Alice Walker Says Matriarchy Would End War

I found myself in an audience of a couple hundred last night at the Kiva to listen to Alice Walker read us her children’s books (There is a Flower at the Tip of My Nose Smelling Me, and Why War is Never a Good Idea) and talk war. She said a lot of the things she said in the interview I did with her last week. She also spoke about patriarchy as the cause of war. Many theories suggest that much of the world was matriarchal about 6,000 years ago.

She said when men in starving villages are given aid moneys, they spend it on booze and smokes. When women are given the same money, they spend it on housing and clothes and food. I’m not sure I’m buying any of it, but I guess I’m down to do more research and find out what evidence suggests any of those things.

I’m not so convinced that matriarchy would end war, or that women naturally shoulder any kind of nurturing, healing instincts. Power is power no matter who’s hands it’s in. And I’ve known some crazy, destructive women.

Of course, we’re all operating inside a pretty solid patriarchy, so it all seems like pleasant conjecture at this point. Who can tell?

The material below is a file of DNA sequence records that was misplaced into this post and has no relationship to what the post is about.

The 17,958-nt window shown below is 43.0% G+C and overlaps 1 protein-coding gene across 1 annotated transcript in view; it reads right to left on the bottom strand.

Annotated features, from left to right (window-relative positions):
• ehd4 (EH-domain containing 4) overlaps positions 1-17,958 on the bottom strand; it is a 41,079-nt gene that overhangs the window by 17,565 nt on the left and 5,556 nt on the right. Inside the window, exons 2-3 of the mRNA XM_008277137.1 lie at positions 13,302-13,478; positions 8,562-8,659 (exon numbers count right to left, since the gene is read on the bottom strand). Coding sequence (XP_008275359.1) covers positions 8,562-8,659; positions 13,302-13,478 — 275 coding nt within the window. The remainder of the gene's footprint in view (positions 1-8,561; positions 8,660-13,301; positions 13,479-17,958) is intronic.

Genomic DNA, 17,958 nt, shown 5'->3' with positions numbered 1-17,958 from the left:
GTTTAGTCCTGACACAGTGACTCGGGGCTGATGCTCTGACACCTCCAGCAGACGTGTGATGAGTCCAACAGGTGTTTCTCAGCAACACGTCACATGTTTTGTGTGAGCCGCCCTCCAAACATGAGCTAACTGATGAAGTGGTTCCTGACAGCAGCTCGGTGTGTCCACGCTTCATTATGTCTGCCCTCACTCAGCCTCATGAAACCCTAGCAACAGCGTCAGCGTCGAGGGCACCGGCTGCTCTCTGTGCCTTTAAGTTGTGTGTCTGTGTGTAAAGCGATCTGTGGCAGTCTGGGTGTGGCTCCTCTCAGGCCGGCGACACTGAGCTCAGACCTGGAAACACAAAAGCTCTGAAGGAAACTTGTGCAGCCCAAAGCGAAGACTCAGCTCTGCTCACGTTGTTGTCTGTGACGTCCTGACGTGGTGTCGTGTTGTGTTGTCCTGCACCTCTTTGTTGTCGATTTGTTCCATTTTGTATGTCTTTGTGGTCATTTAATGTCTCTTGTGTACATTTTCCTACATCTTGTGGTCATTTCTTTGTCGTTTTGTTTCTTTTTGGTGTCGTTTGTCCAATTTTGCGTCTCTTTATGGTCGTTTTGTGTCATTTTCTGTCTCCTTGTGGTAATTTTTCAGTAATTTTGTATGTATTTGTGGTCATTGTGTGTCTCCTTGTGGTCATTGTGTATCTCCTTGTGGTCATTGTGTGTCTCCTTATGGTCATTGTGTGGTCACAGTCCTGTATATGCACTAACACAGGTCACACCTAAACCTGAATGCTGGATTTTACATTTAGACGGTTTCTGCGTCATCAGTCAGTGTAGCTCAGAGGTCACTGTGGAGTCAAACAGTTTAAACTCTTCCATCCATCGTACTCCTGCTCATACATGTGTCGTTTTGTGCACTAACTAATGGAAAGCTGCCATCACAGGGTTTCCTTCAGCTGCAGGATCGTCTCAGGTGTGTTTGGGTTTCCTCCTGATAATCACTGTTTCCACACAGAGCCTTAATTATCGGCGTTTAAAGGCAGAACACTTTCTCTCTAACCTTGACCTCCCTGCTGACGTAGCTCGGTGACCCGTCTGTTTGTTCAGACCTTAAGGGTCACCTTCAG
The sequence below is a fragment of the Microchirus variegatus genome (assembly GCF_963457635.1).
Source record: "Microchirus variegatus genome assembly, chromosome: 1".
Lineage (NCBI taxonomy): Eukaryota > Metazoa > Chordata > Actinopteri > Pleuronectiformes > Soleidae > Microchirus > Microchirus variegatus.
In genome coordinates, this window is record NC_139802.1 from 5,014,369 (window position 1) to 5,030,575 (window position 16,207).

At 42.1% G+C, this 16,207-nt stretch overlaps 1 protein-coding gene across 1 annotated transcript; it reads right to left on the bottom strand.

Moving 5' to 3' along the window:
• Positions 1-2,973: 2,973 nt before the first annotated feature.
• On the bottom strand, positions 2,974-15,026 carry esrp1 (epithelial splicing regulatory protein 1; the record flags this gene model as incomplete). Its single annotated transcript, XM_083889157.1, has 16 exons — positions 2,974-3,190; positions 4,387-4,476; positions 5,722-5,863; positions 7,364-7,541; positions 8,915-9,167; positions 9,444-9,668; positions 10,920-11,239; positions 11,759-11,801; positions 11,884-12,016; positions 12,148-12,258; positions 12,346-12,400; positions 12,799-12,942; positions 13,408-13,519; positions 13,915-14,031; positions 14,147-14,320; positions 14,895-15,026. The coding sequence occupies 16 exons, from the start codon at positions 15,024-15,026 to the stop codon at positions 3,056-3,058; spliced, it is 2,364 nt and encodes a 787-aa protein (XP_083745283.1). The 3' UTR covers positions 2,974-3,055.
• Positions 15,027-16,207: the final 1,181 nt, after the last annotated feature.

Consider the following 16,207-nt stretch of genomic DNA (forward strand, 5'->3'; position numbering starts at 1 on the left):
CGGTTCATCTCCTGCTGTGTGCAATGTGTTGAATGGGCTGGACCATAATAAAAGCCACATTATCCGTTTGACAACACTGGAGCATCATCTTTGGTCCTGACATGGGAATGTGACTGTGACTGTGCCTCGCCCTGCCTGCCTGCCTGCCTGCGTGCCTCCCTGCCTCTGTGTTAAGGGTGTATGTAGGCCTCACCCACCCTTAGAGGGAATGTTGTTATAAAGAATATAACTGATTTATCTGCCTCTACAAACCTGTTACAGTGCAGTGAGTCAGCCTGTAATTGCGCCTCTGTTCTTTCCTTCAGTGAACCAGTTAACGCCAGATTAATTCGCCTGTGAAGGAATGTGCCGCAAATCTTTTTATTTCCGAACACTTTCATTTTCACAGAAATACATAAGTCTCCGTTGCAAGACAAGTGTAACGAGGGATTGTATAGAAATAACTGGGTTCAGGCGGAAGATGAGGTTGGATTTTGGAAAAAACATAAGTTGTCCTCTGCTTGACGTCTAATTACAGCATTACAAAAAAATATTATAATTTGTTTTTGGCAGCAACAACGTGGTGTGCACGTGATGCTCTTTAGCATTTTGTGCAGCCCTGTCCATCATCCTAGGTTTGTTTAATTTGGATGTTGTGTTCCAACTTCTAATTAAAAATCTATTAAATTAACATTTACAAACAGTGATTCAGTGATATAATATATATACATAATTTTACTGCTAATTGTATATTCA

I like Alice Walker, her calm speaking voice, her strength and her humor. I love her books. Some of her ideas struck me as a little kooky and not very well supported. There I was, surrounded by the city’s liberals and activists at the Convention Center. I can only imagine how she strikes your average Jane.

That’s the nature of political conversations, political theorists, political bloggers and political columnists, right? You say whatever you want, briefly and beautifully, you cite nothing specific to back it up, and people applaud—or write angry letters. As long as it’s interesting, high-drama stuff, your audience is on board.

Alice Walker also says the Earth might have to kick humans off itself eventually in self-defense.

And she’s supporting Obama for president.

She told a charming story about when she attended Sarah Lawrence College and Langston Hughes took an interest in her work. Can you imagine? In your 20s and Hughes thinks you’re pretty good? She said it would have been amazing--if she had known who he was. Hughes invited Walker to his house and asked her which of his books she liked best. She had to admit she hadn’t ready any. So he gave her all of them. That’s a good story.

She said something about putting a man on the moon when we could have used all that brainpower here on Earth, calling it “patriarchal excess.” I guess. But I kind of liked that a man went to the moon. It would probably be nice if we could get the whole electric car/no more starving children thing out of the way, too. Maybe instead of worrying about that space pen.

What do I know? I’m just a girl in a patriarchy. Hell, that sounds like good song fodder if anyone’s interested.